Infantile eczema; Dermatitis - atopic; Eczema
Atopic dermatitis is a long-term (chronic) skin disorder that involves scaly and itchy rashes. It is a type of eczema.
Other forms of eczema include:
Your skin used to be soft and smooth, but now it's itchy and scaly. It's gotten so bad that you're wearing long sleeves every time you go out, even in the summer. There's a chance you could have eczema, and if you do, there are treatments to smooth out your skin and get you back into t-shirts again. Eczema is like an allergic reaction on your skin. Instead of your eyes watering or your nose running, your skin swells up in response to an allergy trigger. A lot of people who have eczema also have allergies to pollen, mold, animal fur, dust, or sensitivities to products they use around the house. It could be that the detergent you're using or the perfume you're wearing is leaving its mark on your skin. To know if you have eczema, when you look at your skin, you'll see redness, dryness and maybe swelling, and blisters that may ooze or crust over. In babies and young kids, you'll see these sores mainly on the face, scalp, hands, and feet. In older kids and adults, the spots are typically on the insides of the knees and elbows, as well as on the neck, hands, and feet. But really, if you're having a bad eczema flare-up, you might see red patches on any part of your body. Eczema patches get so itchy that you'll probably be tempted to scratch at them. After a lot of scratching, they'll get red, thick, and irritated. Your doctor should be able to tell that you have eczema just by looking at your skin. If allergies are causing your eczema, you may need allergy tests to find out just what's setting off your skin reaction. To treat Eczema, you can apply creams or lotions to soothe and moisturize your skin. Just pick a product that's free from dyes and scents, which could irritate your skin even more. Your doctor can also prescribe a steroid cream or ointment to relieve the swelling. Medicines called antihistamines can calm the reaction that's causing your eczema and relieve the itchiness. There are a number of other eczema treatments if these don't work for you. Eczema is a chronic condition. Although kids usually outgrow it by age 5 or 6, most adults tend to get stuck with it for a long time. When you've got an eczema flare-up it will be itchy, but try not to scratch. You could give yourself an infection, or leave your skin permanently scarred. Instead, keep your skin moisturized and avoid whatever trigger is causing your eczema.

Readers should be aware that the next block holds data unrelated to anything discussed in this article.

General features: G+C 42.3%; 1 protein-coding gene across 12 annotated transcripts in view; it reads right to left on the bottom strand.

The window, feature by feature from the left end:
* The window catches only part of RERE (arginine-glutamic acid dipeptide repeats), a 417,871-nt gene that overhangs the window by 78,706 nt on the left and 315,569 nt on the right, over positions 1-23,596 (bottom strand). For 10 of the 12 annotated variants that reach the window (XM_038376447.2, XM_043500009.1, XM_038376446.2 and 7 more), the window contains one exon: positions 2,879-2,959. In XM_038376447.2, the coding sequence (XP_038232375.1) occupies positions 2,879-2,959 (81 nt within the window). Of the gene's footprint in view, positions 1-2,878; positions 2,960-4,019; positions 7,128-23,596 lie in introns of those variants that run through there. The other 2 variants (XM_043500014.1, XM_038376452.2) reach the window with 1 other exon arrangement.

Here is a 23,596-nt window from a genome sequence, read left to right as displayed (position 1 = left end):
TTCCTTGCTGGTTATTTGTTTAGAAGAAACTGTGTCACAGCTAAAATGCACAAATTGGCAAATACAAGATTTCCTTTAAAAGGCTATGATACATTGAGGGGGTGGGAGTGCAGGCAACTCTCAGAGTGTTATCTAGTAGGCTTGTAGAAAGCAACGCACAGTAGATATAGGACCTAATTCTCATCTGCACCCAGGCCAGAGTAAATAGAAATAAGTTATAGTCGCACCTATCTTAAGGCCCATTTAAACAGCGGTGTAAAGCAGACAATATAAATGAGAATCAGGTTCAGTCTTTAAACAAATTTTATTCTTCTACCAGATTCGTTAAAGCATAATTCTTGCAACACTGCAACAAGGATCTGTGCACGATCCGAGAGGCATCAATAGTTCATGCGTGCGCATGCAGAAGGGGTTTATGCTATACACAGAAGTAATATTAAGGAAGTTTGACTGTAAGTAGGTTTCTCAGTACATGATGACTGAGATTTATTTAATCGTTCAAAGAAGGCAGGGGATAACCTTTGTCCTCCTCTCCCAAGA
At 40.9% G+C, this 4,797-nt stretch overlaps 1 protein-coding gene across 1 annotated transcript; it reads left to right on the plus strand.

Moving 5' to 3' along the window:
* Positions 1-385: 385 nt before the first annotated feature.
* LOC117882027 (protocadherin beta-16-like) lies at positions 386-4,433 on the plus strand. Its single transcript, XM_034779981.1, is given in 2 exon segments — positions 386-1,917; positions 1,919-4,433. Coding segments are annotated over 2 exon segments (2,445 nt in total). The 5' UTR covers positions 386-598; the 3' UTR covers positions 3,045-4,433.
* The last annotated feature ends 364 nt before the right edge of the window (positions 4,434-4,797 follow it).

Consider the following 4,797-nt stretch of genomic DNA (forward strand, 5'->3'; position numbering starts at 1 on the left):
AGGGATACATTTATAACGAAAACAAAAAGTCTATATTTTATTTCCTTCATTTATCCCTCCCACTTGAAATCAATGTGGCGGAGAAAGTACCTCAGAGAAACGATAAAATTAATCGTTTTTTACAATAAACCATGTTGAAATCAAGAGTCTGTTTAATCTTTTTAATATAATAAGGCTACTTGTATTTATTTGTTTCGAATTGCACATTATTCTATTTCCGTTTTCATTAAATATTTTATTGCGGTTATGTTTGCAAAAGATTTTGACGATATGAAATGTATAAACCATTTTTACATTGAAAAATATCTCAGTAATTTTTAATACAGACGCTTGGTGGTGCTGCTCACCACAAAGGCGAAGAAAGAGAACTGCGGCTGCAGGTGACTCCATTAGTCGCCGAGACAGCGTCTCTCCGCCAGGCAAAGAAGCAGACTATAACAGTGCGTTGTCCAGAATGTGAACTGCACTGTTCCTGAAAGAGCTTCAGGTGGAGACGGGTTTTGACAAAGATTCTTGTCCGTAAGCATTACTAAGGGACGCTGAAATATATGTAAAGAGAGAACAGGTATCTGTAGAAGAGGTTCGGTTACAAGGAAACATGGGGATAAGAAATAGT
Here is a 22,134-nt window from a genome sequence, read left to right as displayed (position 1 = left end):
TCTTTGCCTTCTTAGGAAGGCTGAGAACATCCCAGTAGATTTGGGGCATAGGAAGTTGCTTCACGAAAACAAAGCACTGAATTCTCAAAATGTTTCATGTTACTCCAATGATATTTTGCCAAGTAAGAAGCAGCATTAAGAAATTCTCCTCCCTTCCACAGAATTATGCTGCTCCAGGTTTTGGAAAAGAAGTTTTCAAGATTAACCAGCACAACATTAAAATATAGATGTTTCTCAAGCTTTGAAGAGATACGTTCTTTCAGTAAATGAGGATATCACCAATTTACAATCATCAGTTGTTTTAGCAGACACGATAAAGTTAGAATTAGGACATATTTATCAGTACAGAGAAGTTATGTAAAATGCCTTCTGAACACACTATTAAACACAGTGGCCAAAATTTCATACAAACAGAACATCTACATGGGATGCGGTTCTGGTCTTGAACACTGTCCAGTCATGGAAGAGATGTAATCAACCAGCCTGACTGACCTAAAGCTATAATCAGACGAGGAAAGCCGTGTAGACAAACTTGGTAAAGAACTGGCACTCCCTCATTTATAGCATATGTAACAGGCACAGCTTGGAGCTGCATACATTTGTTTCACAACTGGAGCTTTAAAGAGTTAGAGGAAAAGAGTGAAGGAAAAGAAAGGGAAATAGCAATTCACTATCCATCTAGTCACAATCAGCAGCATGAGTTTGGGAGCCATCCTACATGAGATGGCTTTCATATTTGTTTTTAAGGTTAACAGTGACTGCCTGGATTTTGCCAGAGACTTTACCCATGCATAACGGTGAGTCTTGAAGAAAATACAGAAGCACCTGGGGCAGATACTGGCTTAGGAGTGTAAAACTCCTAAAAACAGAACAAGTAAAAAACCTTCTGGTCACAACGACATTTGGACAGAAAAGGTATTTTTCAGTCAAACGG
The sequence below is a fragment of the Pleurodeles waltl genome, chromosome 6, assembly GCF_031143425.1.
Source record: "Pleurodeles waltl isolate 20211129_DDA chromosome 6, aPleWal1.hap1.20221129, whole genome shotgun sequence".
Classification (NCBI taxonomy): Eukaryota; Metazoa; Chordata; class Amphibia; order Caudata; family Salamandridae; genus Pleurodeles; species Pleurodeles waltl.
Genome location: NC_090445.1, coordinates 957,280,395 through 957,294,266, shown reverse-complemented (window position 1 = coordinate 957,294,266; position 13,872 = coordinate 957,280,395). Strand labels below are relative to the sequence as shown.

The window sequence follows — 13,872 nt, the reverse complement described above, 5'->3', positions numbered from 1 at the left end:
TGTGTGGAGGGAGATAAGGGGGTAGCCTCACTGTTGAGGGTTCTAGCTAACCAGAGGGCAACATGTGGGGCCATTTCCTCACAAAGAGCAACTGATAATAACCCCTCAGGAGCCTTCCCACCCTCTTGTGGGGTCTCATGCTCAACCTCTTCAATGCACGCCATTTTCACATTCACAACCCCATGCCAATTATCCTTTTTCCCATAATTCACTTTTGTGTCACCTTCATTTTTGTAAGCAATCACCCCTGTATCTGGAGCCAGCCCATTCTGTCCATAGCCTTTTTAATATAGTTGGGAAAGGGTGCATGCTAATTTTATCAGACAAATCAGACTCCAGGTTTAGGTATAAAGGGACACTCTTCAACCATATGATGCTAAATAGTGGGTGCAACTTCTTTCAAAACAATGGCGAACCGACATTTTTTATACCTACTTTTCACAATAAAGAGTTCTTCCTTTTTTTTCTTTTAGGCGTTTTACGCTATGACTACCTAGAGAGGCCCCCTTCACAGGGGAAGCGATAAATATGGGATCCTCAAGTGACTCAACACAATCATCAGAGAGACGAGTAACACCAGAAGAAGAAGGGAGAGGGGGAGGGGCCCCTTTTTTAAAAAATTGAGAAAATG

Atopic dermatitis is due to a skin reaction in the skin. The reaction leads to ongoing itching, swelling and redness. People with atopic dermatitis may be more sensitive because their skin lacks certain proteins that maintain the skin's barrier to water.
Atopic dermatitis is most common in infants. It may start as early as age 2 to 6 months. Many people outgrow it by early adulthood.
People with atopic dermatitis often have asthma or seasonal allergies. There is often a family history of allergies such as asthma, hay fever, or eczema. People with atopic dermatitis often test positive to allergy skin tests. However, atopic dermatitis is not caused by allergies.
The following can make atopic dermatitis symptoms worse:
- Allergies to pollen, mold, dust mites, or animals
- Cold and dry air in the winter
- Colds or the flu
- Contact with irritants and chemicals
- Contact with rough materials, such as wool